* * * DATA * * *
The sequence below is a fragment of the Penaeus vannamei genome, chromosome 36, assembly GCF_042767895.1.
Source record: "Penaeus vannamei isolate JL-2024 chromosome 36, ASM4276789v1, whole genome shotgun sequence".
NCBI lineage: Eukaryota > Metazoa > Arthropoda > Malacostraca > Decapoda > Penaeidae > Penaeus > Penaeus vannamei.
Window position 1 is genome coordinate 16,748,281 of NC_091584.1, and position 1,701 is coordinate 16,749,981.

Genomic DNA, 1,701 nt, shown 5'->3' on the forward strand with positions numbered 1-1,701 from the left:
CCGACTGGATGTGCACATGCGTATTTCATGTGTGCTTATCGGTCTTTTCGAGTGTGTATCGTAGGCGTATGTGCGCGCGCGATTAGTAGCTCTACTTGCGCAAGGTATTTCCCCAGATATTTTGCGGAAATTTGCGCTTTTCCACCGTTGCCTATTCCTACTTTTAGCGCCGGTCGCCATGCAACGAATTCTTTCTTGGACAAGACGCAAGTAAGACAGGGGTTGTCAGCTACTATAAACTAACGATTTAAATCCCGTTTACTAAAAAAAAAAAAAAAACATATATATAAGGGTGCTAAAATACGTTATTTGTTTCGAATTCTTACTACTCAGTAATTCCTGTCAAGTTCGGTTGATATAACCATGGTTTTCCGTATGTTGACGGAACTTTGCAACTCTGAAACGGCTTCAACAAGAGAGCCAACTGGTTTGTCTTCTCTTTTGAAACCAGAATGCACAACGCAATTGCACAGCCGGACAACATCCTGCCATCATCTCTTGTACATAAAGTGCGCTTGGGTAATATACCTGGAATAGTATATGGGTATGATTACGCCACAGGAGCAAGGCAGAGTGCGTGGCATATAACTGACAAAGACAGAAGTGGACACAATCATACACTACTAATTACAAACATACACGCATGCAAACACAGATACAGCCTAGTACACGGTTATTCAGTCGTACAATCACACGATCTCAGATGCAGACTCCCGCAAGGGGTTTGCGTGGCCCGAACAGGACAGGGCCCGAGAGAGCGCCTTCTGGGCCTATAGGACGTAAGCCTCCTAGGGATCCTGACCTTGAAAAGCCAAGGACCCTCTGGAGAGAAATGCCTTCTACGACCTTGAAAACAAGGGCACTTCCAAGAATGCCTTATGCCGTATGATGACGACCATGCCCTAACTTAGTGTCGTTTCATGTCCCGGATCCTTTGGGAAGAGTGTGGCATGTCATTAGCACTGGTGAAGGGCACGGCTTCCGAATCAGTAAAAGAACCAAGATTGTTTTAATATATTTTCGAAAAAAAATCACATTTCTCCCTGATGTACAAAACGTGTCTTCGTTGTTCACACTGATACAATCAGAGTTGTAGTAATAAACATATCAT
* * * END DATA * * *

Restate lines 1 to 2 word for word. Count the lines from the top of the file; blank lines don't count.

The sequence below is a fragment of the Penaeus vannamei genome, chromosome 36, assembly GCF_042767895.1.
Source record: "Penaeus vannamei isolate JL-2024 chromosome 36, ASM4276789v1, whole genome shotgun sequence".